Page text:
Gen. 28:10-17. And Jacob went out from Beersheba, and went toward Haran. And he lighted upon a certain place, and tarried there all night, because the sun was set; and he took one of the stones of the place, and put it under his head, and lay down in that place to sleep. And he dreamed; and, behold, a ladder set up on the earth, and the top of it reached to heaven; and, behold, the angels of God ascending and descending on it. And, behold, Jehovah stood above it, and said, I am Jehovah, the God of Abraham thy father, and the God of Isaac: the land whereon thou liest, to thee will I give it, and to thy seed; and thy seed shall be as the dust of the earth, and thou shalt spread abroad to the west, and to the east, and to the north, and to the south: and in thee and in thy seed shall all the families of the earth be blessed. And, behold, I am with thee, and will keep thee whithersoever thou goest, and will bring thee again into this land; for I will not leave thee, until I have done that which I have spoken to thee of. And Jacob awaked out of his sleep, and he said, Surely Jehovah is in this place; and I knew it not. And he was afraid, and said, How dreadful is this place! this is none other than the house of God, and this is the gate of heaven.
What does Jacob's experience at Beth-el denote?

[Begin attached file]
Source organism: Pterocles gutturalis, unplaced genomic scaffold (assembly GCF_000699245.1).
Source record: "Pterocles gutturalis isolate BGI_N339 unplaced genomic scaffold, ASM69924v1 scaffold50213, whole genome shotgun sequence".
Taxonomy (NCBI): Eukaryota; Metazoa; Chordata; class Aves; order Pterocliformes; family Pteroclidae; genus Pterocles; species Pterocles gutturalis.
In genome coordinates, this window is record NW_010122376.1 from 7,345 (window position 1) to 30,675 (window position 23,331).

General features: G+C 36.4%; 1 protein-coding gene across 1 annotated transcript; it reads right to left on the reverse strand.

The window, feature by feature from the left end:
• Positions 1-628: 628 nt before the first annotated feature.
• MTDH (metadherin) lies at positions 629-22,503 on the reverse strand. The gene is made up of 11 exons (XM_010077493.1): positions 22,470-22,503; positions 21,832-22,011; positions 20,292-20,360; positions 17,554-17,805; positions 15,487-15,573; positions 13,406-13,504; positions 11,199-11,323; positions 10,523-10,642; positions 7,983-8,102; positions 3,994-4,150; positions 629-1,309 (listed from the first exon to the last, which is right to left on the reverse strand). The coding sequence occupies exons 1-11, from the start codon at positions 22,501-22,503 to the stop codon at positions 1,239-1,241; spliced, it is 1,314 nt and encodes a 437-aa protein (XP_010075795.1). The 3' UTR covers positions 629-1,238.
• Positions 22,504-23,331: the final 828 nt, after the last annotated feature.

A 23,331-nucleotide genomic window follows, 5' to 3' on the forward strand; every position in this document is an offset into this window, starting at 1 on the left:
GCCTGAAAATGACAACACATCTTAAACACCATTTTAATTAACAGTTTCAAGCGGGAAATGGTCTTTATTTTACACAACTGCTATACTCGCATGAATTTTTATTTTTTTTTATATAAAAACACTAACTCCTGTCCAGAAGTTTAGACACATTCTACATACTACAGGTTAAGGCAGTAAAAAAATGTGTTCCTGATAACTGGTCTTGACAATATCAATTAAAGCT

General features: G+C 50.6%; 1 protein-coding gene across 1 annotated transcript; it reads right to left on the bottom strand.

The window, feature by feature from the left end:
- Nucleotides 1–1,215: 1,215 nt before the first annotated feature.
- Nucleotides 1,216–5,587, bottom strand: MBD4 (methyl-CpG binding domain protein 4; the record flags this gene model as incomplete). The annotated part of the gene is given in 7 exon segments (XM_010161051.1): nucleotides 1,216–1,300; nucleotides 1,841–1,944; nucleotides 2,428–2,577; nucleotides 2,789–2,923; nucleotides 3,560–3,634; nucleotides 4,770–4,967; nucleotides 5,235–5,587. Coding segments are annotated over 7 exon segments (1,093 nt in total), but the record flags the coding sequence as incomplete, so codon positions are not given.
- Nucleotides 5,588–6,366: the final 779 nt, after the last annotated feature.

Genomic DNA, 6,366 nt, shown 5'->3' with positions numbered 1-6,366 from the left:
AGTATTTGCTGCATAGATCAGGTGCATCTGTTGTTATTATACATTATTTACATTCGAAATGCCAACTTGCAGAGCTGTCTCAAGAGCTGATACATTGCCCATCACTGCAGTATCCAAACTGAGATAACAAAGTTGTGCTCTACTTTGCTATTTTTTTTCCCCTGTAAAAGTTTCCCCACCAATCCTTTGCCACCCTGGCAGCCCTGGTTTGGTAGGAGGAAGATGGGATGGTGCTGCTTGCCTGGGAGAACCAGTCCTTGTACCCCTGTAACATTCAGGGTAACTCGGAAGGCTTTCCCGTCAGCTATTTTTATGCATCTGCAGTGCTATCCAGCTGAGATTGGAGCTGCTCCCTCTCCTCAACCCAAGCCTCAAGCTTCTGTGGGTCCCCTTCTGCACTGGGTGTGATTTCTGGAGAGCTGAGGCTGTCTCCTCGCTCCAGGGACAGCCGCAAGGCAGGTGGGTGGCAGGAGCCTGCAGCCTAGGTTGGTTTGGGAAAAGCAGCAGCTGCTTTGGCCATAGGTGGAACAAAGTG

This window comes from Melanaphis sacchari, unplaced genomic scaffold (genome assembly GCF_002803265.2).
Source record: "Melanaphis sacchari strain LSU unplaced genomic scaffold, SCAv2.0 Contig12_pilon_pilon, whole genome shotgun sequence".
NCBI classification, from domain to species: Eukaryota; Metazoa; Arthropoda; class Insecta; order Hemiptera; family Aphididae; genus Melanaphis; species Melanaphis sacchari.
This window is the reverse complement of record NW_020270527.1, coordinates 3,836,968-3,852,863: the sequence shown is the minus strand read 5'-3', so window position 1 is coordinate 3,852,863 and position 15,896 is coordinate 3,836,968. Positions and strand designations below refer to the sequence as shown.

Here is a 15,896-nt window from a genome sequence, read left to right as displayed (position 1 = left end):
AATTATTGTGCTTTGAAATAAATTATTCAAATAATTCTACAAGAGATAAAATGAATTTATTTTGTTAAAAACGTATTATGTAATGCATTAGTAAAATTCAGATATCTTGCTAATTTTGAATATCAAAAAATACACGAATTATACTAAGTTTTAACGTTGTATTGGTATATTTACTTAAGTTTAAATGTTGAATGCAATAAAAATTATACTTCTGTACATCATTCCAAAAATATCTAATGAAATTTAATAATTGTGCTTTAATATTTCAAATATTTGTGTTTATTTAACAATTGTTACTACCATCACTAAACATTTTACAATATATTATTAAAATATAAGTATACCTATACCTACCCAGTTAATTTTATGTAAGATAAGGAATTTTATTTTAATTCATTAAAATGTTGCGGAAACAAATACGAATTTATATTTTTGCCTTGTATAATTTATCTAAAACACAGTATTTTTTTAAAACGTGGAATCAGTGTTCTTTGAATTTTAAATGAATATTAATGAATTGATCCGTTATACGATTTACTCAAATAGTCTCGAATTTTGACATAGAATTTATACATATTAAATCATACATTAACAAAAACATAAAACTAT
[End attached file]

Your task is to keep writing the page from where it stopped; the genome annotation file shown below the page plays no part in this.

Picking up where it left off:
On his journey to Haran--which had a double purpose: to escape the wrath of the disappointed Esau, and "to take him a wife"--Jacob came to a certain place where he tarried all night, "because the sun was set." He took one of the stones that abounded in the place for use as a pillow and lay down to sleep. This incident illustrates the fact that when we are going through an emotional experience that is leading us upward to a
higher spiritual consciousness we may not understand what is happening, may have no light on it ("the sun was set"), but if like Jacob we tarry there in the darkness in meditation, the messengers of God--ideas of Truth--will come to us in the subconsciousness (dreams).
Jacob's act of placing a stone under his head symbolizes the effort of the understanding to put itself in a position to unravel the meaning of matter and material conditions. In the very midst of seeming materiality and darkened understanding the visions of the night reveal the ladder reaching from earth to heaven and the angels of God (spiritual thoughts) ascending it and descending it. The ladder represents the step-by-step realization by means of which man assimilates the divine ideas of Truth that come to him from Jehovah. Jehovah promised the land to Jacob and his seed and assured Jacob of His continued presence and power: "Behold, I am with thee, and will keep thee whithersoever thou goest, and will bring thee again into this land; for I will not leave thee . . . And Jacob awaked out of his sleep, and he said, Surely Jehovah is in this place; and I knew it not."
Explain God as omnipresence.
God is right here in our midst. Understanding, when turned toward the omnipresent light of Spirit, opens its eyes to the astonishing fact that the seemingly material bodies and temporal surroundings conceal the immanent God. Jacob said, "How dreadful is this place! this is none other than the house of God, and this is the gate of heaven." When divine wisdom reveals to us that our seemingly physical body is "none other than the house of God," we are at first afraid. It seems "dreadful" that we have made the Father's